Posted by mikaylamore on July 29th, 2022

If you think you're hardcore, you're probably wrong. And maybe a little stupid.

Fitness and nutrition culture has missed the mark when it comes to the sensationalized ideas of body image, diet and even seeing results.  In an article I wrote a while ago, I brought attention to extremism that exists within this community. If you’re not a strength guy, you’re a bodybuilder. If not that, you’re a powerlifter. Or a CrossFitter.  Unfortunately there’s very little common ground to be found among the personalities of members of each of these camps, when there definitely should be.

What’s worse: you’ll find do-or-die zealots of each camp who actually market this stuff as more than just a healthy pursuit of fitness or a recreation-based hobby. It’s a way of lifea culturea lifeline.  Such a fractious coexistence negatively affects the masses.  Not only can it be intimidating for a newbie who’s yet to make any forward strides with his health and fitness, but it’s also dangerous to a person who actually has the right mentality towards it all (as it could taint their thinking).  The truth may be miserable, but it’s still the truth – most people who claim to be hardcore, have no business trying to be.  And if you think you should be, you’re probably wrong.

Once that sinks in, consider a few questions that may be worth asking where your training is concerned:

  • Do you regularly compete in meets or events that rely on your fitness and training?
  • Are you paid to train, or to play a sport? Does your income directly depend on your physique or fitness?
  • Is your health in such a rock-bottom state that drastic, urgent and immediate measures must be taken?

If you answered yes to any of these questions, then the motivational posters, heavy-handed commercials, quotations made by the OCD, and influences from trainers with severe identity crises can actually serve you well.  For the rest of us, it’s time to redefine what “being hardcore” should be all about.


Too much of life is about the “here and now” factor, and neglects looking at the bigger picture.  Training is no different.  If you’re really serious about your training, it shouldn’t be about going balls-to-the-wall every time you step into the gym.  Lasting the test of time means knowing when to push yourself, and knowing when to scale things back.  Not meeting your strength PR by Tuesday won’t matter at all 10 years from now. But the amount of times you got into the gym each year will matter a whole lot.  I’ll use the trite “bank account” analogy here, because it still fits.  A smart person who’s concerned about his finances and conscious about sustaining them will save money for his retirement early.  From a training perspective, investing in the longevity of your training means setting the right goals, and going after them in the right way.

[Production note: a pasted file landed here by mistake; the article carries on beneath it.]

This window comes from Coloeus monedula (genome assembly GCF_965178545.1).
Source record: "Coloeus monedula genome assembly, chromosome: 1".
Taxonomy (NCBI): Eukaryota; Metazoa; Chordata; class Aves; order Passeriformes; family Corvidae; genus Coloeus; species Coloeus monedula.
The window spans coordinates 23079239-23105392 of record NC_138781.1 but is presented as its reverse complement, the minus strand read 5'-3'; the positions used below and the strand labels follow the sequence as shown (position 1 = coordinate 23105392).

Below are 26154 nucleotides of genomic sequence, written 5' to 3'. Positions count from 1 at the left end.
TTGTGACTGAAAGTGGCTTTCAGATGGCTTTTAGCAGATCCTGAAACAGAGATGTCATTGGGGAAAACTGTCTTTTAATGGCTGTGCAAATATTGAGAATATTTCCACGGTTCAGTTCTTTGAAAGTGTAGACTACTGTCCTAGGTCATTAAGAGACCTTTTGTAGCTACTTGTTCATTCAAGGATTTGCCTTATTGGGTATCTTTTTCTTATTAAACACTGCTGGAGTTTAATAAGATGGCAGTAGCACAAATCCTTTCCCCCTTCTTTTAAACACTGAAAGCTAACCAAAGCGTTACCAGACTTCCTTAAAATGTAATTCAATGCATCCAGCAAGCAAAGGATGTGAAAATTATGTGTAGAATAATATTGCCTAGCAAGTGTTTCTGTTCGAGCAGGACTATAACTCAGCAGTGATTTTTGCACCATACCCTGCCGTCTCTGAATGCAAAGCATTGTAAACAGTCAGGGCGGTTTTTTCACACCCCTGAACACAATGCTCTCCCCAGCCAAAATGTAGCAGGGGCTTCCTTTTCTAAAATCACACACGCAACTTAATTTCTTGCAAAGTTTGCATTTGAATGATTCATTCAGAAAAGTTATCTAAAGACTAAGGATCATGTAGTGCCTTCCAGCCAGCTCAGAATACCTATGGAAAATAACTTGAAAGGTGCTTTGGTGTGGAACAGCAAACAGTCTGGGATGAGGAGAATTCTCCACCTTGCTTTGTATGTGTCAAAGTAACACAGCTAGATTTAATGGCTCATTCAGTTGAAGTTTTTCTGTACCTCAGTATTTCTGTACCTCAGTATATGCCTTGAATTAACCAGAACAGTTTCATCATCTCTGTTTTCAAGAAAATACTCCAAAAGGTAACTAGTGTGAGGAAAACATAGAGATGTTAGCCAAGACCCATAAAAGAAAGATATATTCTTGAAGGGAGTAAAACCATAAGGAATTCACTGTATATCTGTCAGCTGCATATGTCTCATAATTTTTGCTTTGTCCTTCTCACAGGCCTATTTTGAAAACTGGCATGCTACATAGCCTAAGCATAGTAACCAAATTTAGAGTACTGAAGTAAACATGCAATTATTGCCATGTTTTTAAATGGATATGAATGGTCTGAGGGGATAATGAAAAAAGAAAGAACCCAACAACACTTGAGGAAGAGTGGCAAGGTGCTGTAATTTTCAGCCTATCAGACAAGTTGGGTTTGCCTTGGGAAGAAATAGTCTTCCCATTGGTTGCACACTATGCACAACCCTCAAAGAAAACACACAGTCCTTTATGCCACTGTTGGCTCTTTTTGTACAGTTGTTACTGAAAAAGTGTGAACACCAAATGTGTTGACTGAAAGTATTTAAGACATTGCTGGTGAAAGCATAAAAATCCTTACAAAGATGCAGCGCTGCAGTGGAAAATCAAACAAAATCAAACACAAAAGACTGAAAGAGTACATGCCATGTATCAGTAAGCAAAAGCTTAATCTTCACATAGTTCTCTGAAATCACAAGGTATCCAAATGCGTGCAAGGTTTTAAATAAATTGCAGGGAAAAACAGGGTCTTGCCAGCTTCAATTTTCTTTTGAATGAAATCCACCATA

If you think squatting, deadlifting and pressing are the only keys to your health and wellness, you’ve been unintentionally misled by the extremists I mentioned at the outset of this article. As a strength coach, I’ve found that there’s a very narrow lens used to coin “good training”, and it’s almost always geared towards getting stronger. At its core, that’s a great thought, but it overlooks the idea that someone may have reached the point where they no longer need to prioritize the improvement of strength in a given exercise or skill.  Accompanied with this is the irrational fear of losing all strength gains upon trying something different for a phase.

Being serious about your training and health shouldn’t mean constantly looking for new ways to bust PR’s – it should mean being conscious of your need for multi-planar strength, bodyweight strength, muscular endurance, mobility, and other areas of fitness that make a body athletic. Some things do deserve more attention than others, but even great exercises like low rep barbell squatting and deadlifting become less beneficial to your health on a relative scale, if they’re done ad nauseam, year round as the hub of your training. And if you claim to be “hardcore”, you probably knew that already, and it’s an even combination of fear and addiction that keeps you from doing anything about it.


Anyone reading this can probably conjure up a vivid memory of someone at their gym who lifts for their ego – likely stacking on way too much weight and using a technique and range of motion that’s just plain laughable.  These people may seem like misinformed troopers, but the truth is they don’t care about their fitness or strength.  If they really did (let alone to a ‘hardcore’ level), they’d be focused on putting in the time to research or be taught the proper ways to lift well, safely and injury free.  Pride and fear get in the way of checking your ego at the door. They also get in the way of taking your gains seriously.  Invest the money into some good coaching, appropriate for your level of knowledge.

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Joined: July 5th, 2022
Articles Posted: 22

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